Point substitution in the central hydrophobic cluster of a human beta-amyloid congener disrupts peptide folding and abolishes plaque competence

W P Esler, E R Stimson, J R Ghilardi, Y A Lu, A M Felix, H V Vinters, P W Mantyh, J P Lee, J E Maggio
Biochemistry 1996 November 5, 35 (44): 13914-21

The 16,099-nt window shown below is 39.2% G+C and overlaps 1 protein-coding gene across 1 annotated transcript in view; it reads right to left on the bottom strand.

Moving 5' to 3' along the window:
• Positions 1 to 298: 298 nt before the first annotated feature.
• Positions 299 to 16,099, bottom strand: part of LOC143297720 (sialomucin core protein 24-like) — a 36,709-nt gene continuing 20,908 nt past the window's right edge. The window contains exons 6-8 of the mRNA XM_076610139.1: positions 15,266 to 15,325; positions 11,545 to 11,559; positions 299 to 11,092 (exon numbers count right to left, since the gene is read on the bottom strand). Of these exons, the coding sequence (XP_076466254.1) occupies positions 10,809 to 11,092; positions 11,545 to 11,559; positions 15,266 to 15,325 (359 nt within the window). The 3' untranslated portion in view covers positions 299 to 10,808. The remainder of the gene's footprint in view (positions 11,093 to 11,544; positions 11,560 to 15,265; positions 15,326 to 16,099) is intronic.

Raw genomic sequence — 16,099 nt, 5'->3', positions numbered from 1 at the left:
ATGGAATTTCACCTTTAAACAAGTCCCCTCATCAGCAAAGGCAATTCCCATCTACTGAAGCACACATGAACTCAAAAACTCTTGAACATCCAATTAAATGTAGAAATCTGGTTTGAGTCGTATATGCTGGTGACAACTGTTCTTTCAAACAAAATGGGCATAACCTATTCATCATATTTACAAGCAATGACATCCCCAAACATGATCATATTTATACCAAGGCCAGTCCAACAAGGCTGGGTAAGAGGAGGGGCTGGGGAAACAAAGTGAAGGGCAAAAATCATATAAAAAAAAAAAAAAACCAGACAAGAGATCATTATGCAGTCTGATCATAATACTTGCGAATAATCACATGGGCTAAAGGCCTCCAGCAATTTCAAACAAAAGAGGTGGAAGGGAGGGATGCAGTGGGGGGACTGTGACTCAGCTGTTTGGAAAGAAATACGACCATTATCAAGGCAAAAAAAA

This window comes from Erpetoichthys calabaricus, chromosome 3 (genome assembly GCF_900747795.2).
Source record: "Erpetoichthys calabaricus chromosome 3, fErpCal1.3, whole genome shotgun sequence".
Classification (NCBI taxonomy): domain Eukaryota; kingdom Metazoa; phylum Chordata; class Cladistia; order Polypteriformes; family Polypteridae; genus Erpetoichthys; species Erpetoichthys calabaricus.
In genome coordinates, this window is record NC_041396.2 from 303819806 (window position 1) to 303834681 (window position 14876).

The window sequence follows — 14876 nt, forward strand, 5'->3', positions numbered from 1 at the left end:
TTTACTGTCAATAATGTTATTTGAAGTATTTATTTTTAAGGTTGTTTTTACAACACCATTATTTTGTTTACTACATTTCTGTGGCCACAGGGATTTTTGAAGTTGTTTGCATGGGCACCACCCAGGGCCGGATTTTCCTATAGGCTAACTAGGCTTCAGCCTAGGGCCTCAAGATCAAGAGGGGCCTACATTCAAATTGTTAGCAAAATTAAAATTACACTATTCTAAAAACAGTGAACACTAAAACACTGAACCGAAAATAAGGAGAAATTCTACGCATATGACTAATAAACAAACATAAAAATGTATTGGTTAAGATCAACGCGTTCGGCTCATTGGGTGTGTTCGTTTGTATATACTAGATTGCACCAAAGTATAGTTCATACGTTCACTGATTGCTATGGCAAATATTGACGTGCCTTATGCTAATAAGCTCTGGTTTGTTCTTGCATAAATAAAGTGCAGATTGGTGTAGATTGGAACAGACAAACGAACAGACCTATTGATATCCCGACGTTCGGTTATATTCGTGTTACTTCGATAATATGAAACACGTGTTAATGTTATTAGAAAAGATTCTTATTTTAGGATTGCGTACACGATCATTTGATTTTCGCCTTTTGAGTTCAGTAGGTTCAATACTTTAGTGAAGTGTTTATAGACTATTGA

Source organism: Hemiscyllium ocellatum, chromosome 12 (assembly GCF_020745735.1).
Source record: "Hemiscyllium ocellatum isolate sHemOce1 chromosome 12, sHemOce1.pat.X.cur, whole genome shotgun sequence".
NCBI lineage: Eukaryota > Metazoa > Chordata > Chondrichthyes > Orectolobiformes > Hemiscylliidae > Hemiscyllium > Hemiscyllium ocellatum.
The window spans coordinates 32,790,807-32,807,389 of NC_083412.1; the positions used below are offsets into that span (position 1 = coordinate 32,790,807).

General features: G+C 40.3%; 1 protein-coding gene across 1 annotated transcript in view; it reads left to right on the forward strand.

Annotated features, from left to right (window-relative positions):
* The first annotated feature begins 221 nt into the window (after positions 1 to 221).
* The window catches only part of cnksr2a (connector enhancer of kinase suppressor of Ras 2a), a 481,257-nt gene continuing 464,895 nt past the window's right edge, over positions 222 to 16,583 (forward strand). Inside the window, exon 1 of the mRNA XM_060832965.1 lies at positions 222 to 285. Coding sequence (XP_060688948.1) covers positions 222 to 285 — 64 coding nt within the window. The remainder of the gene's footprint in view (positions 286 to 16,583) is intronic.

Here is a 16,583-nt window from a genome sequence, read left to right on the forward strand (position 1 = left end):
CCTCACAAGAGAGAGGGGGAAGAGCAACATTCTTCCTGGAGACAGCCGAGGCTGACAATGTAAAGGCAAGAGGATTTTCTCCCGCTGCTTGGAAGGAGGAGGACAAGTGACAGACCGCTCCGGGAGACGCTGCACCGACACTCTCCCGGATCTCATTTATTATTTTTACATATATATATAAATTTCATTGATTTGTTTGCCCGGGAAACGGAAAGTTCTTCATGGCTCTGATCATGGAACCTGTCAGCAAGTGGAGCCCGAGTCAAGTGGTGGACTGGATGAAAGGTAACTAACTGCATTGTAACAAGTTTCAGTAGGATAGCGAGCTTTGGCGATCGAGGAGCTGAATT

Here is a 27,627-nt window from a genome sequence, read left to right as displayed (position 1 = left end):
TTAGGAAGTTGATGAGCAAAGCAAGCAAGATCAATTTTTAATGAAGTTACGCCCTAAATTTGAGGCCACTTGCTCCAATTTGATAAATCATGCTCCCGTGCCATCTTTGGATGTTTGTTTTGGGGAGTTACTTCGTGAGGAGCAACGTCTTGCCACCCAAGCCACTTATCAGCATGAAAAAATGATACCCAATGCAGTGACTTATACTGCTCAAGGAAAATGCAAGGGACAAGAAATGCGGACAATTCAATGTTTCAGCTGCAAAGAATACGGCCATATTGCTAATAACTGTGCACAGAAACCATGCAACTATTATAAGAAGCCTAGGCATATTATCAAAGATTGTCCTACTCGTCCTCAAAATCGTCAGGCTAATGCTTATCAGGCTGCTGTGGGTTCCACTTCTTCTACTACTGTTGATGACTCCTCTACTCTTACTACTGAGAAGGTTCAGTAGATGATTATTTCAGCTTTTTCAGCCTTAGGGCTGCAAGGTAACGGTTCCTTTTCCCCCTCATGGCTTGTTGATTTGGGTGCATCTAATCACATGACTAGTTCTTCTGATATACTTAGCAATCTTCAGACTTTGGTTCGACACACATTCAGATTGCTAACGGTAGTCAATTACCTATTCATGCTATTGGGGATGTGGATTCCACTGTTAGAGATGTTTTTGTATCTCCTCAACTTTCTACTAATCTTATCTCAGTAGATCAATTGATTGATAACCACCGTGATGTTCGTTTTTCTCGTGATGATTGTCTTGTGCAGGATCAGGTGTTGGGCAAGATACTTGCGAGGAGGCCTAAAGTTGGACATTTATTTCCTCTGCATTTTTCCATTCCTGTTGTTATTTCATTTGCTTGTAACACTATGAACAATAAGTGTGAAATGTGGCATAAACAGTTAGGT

Alzheimer's disease (AD) is pathologically characterized by the presence of numerous insoluble amyloid plaques in the brain composed primarily of a 40-43 amino acid peptide, the human beta-amyloid peptide (A beta). The process of A beta deposition can be modeled in vitro by deposition of physiological concentrations of radiolabeled A beta onto preexisting amyloid in preparations of unfixed AD cerebral cortex. Using this model system, it has been shown that A beta deposition is biochemically distinct from A beta aggregation and occurs readily at physiological A beta concentrations, but which regions and conformations of A beta are essential to A beta deposition is poorly understood. We report here that an active congener, A beta (10-35)-NH2, displays time dependence, pH-activity profile, and kinetic order of deposition similar to A beta (1-40), and is sufficiently soluble for NMR spectroscopy in water under conditions where it actively deposits. To examine the importance of the central hydrophobic cluster of A beta (LVFFA, residues 17-21) for in vitro A beta deposition, an A beta (10-35)-NH2 analog with a single point substitution (F19T) in this region was synthesized and examined. Unlike A beta (10-35)-NH2, the F19T analog was plaque growth incompetent, and NMR analysis indicated that the mutant peptide was significantly less folded than wild-type A beta. These results support previous studies suggesting that the plaque competence of A beta correlates with peptide folding. Since compounds that alter A beta folding may reduce amyloid deposition, the central hydrophobic cluster of A beta will be a tempting target for structure-based drug design when high-resolution structural information becomes available.

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